Sierra Leone hip-hop video seeks to help female victims of wrongful arrest | Africa | DW | 03.01.2014
  1. Inhalt
  2. Navigation
  3. Weitere Inhalte
  4. Metanavigation
  5. Suche
  6. Choose from 30 Languages


Sierra Leone hip-hop video seeks to help female victims of wrongful arrest

With the help of a hip-hop video, an NGO in Sierra Leone wants to make sure that women who find themselves in the clutches of the law are fully aware of their rights.

Imagine being sent to jail and not fully understanding why you are there. This happens to many women in Sierra Leone, according to the non-governmental organization Advocaid, which offers legal representation women who cannot afford a lawyer. The NGO also helps former female detainees to reintegrate back into society.

Part of the problem is a lack of information. Advocaid has teamed up with well-known hip hop artist Star Zee to create a song and video aimed at educating women about their legal rights.

The song is called "Nar Yu Right," which means "Know your right" in Krio, one of the local dialects in Sierra Leone.

Hip-hop artist Star Zee performing Nar Yu Right in a female prison in Freetown.

Hip-hop artist Star Zee performing "Nar Yu Right" in a female prison in Freetown.

The tune is upbeat and catchy, but it also has a strong message behind it for women in Sierra Leone. It explains to them that they do have rights under the legal system and should be aware of them.

Sonia Osho-Williams is a program officer with Advocaid. She often helps sex trade workers and says they are continuously subjected to wrongful arrest and victimized because they are not fully aware of their legal rights.

"So these women sometimes feel they do not have a voice and they are incredibly scared of actually going to police because they feel marginalized and that no one is there to support them because they are stereotyped, victimized, discriminated against," Osho-Williams told DW.

She says the song is not just for sex trade workers but for all women who may come into conflict with the law. The song contains messages such as 'don't sign anything you don't understand when taken into police custody.' It also points out that the police cannot detain someone for more than 72 hours without charging them, if a serious crime is not involved.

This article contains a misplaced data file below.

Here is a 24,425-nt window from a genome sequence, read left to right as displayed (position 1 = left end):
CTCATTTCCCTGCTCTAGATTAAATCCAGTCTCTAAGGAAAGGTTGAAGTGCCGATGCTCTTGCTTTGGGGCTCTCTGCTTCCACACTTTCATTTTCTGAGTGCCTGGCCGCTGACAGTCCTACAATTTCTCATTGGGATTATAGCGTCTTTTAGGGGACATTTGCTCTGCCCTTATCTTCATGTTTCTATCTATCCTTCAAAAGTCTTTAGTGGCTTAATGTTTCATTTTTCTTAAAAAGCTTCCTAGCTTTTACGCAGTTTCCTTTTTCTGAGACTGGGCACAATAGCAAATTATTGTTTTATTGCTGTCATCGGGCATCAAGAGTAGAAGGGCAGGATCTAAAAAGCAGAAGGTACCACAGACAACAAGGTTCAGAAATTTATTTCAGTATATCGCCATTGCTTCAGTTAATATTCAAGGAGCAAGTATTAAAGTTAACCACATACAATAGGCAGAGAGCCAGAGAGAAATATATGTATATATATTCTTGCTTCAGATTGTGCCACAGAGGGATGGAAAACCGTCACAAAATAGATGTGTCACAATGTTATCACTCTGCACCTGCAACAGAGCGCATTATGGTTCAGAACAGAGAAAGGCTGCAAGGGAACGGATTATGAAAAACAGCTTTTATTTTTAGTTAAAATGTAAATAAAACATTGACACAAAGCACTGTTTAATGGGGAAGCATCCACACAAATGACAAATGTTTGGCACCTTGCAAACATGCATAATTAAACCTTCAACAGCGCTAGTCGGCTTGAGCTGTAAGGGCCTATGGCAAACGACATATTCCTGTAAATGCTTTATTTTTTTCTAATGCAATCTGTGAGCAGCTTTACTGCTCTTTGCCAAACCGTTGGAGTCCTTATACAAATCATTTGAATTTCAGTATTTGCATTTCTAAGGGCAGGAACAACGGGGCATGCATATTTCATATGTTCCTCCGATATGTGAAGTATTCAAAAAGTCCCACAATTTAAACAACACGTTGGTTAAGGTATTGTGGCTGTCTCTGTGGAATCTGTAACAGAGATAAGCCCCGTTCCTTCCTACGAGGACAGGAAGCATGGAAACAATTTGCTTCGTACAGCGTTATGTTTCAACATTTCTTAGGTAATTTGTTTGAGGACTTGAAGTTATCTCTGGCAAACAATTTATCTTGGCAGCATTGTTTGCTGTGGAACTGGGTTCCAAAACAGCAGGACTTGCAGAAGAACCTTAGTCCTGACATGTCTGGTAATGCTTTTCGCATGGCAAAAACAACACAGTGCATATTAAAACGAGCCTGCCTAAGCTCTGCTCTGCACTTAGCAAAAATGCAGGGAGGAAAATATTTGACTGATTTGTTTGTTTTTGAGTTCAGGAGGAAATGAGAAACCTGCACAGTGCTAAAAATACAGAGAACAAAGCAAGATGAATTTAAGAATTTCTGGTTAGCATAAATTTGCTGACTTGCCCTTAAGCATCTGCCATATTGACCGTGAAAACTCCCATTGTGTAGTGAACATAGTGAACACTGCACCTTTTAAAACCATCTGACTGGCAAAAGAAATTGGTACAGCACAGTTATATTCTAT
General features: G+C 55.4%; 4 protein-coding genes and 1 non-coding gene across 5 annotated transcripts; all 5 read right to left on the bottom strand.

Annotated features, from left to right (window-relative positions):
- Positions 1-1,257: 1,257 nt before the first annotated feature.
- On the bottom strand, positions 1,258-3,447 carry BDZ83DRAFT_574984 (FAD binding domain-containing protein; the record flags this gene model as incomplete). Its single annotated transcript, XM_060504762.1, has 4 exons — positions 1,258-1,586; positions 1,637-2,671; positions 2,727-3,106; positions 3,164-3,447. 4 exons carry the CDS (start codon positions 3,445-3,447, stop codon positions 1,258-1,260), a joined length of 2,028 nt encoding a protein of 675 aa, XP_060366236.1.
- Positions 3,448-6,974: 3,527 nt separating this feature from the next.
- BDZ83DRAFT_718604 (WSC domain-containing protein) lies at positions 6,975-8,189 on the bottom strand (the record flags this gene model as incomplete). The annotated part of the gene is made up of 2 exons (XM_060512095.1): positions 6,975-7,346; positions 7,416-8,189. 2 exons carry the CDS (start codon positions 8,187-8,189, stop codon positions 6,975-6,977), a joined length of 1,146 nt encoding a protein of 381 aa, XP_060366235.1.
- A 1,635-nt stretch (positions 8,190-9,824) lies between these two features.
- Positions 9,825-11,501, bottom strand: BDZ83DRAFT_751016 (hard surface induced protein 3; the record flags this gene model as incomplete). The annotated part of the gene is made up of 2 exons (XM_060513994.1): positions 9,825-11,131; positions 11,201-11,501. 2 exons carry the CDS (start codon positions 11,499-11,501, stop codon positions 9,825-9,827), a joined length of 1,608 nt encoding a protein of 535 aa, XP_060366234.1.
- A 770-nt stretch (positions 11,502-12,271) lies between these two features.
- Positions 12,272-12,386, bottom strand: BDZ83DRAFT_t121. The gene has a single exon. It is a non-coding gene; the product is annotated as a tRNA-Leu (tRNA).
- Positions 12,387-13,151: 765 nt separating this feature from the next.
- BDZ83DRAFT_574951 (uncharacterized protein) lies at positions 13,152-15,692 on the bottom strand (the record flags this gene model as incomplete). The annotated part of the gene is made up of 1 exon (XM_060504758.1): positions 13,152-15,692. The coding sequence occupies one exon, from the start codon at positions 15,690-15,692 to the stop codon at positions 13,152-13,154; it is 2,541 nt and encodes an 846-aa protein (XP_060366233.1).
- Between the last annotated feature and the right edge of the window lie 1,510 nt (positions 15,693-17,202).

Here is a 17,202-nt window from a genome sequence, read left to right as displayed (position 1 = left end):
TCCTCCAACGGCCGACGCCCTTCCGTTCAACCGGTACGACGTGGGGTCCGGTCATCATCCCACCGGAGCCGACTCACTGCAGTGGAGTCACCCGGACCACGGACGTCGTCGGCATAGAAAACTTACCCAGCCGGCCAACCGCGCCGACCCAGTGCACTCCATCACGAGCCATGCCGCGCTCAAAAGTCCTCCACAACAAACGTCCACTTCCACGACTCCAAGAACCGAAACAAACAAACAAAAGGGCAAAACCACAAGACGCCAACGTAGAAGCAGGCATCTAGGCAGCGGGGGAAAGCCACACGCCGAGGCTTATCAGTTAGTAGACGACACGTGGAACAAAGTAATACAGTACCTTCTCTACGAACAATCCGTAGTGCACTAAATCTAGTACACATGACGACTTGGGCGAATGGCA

Osho-Williams says Advocaid wanted to find a creative way to educate women and that is why they asked hip-hop artist Star Zee to perform the song and local production company Concept Multimedia to shoot the video inside a female prison.

The reaction was incredible. "The prisoners absolutely loved it, absolutely loved it, they kept asking for more," Osho-Williams said.

Women detainees also feature in the video. They are seen cheering on while Star Zee sings, but wear masks over their faces to hide their identity.

Former detainee wishes the song had been available earlier

Former detainees are hoping this video and song will help other vulnerable women in their dealings with Sierra Leone's legal system.

Hip-hop artist Star Zee performing in prison

'The prisoners absolutely loved it and kept asking for more'

One woman who declined to be identified explained that she was accused of murdering her boyfriend, when in fact he died in an accident. They had been playing around and he accidentally fell on a pair of scissors. He was taken to hospital but no doctors were around to save him and he bled to death. She was sent to prison for a year and a half. With the help of Advocaid, she was eventually proven innocent and released. She says she would have welcomed a song like "Nar Yu Right" at the time of her arrest so that she could have been more aware of her rights.

Osho-Williams says that many women Advocaid helps landed in jail after having defended themselves against domestic violence.

"When you hear some of these stories about these women, a lot of them are victims of domestic violence, a lot of them are victims of gender-based violence. It's as a result of retaliating or self-defense that they become perpetrators, get into conflict with the law," Osho-Williams said.

Educating men about gender-based violence

The Sierra Leone government says it is aware of the problem of domestic violence and is looking to educate men in its prevention.

Charles Vandi is the director of Gender Affairs at the Ministry of Social Welfare, Gender and Children's Affairs. He says a new program called Fine Sierra Leone works at reaching out to men and boys across the country.

"For instance, if you get to these men and boys who are the likely source of gender-based violence, you need to educate them about it. What are the forms, types, consequences, effects of gender-based violence? Then they realize and figure, 'oh, I am in that bracket,'" said Vandi.

Nar Yu Right is available on iTunes and Amazon and a share of the proceeds will go to Advocaid.

DW recommends